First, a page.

Wednesday, September 22, 2010

What is GCC?

The Cooperation Council for the Arab States of the Gulf (CCASGArabicمجلس التعاون لدول الخليج العربية‎), also known as the Gulf Cooperation Council (GCC; مجلس التعاون الخليجي) is a political and economic union involving the six Arab states of the Persian Gulf with many economic and social objectives. 

Oman and the UAE opted out of the monetary union, in 2007 and 2009 respectively, but are still members in the GCC.
Created on May 25, 1981, the 630-million-acre (2,500,000 km2) Council comprises the Persian Gulf states of BahrainKuwaitOmanQatarSaudi Arabia and the United Arab Emirates. The unified economic agreement between the countries of the Gulf Cooperation Council was signed on November 11, 1981 in Riyadh. These countries are often referred to as The GCC States. 

Not all of the countries neighboring the Persian Gulf are members of the council. Iran and Iraq are currently excluded although both nations have a coastline on the Persian Gulf. The associate membership of Iraq in certain GCC-related institutions was discontinued after the invasion of Kuwait. The GCC States have announced that they support the Document of The International Compact with Iraq that was adopted at Sharm El-Sheikh on 4-5 May 2007. It calls for regional economic integration with the neighboring states but there is no prospect of Iraqi accession to the GCC

Yemen is (currently) in negotiations for GCC membership, and hopes to join by 2016.

  • formulating similar regulations in various fields such as economy, finance, trade, customs, tourism, legislation, and administration;
  • fostering scientific and technical progress in industry, mining, agriculture, water and animal resources;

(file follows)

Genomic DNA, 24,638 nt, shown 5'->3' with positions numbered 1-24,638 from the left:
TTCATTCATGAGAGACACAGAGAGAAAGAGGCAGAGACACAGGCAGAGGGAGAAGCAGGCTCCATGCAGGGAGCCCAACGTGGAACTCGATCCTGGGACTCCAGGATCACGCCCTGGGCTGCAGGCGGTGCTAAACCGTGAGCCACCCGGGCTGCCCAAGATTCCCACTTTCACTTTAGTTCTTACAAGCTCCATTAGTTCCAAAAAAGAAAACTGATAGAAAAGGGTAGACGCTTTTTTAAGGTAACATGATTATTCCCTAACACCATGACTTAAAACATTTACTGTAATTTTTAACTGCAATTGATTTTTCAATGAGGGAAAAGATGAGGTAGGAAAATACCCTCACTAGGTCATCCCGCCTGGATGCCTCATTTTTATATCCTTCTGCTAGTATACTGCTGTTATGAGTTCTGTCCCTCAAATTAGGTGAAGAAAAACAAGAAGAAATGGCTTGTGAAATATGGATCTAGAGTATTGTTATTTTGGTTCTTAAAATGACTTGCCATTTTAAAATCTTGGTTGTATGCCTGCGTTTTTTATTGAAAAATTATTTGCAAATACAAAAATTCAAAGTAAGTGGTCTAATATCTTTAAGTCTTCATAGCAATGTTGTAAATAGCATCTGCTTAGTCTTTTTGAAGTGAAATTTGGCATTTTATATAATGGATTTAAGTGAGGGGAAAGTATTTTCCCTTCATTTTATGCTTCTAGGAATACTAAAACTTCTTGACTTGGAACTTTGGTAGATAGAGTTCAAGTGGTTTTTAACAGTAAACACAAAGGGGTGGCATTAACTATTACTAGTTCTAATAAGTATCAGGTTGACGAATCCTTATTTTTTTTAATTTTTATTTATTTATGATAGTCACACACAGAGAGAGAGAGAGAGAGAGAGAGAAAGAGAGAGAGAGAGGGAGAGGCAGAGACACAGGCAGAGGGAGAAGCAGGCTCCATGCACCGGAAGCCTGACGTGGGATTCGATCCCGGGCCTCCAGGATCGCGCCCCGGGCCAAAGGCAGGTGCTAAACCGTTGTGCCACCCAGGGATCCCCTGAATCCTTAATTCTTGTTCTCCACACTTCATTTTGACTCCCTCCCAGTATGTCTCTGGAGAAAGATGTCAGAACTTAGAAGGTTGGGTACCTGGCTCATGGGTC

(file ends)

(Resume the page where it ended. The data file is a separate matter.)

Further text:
• establishing scientific research centers;
  • setting up joint ventures;
  • unified military presence The Peninsula Shield
  • encouraging cooperation of the private sector;
  • strengthening ties between their peoples; and
  • establishing a common currency by 2010
However, Oman had announced in December 2006 it will not be able to meet the target date and the UAE have announced their withdrawal from the monetary union project in May 2009. This happened immediately after it was announced that the central bank for the monetary union would be located in Riyadh and not in the UAE. The name Khaleeji has been proposed as a name for this currency.

 IndiA and GCC Relations

Indian presence in the Gulf region is civilizational and has developed into a vibrant relationship over the years. With the emergence of India as a large economic power and with the Gulf region simultaneously witnessing spectacular economic growth, economic trends are reinforcing mutual interdependence. While India's economic presence in the region has transformed from barter exchanges between merchants and Indian human capital, India's political presence has remained more or less subdued. However, in the changing post-Cold War geo-political environment and converging security landscape, India has become strategically important for the Gulf countries as a major geo-political player. 
During his November 2008 visit to Oman and Qatar, Prime Minister Manmohan Singh signed two memoranda of understanding with Oman and three with Qatar. The MOUs with Qatar were on defence and security, investment, energy and manpower development.

Qatar is the largest LNG supplier to India, and during Prime Minister Manmohan Singh’s November 2008 visit, India expressed its wish to source an extra 2.5 million tonnes of LNG from this Gulf state. 

India exports foodstuff, textile, manmade yarn/fabrics, meat and meat preparations, species, tea, coffee, machines and instruments, electronic items, and imports crude oil, fruits and nuts, non-metallic mineral manufactures, other commodities, metal-ferrous ores and metal scrap, artificial resin, plastic materials, and so on to GCC countries

 Source--Wikipedia,Consulate General of India,Jeddah,India,IDSA


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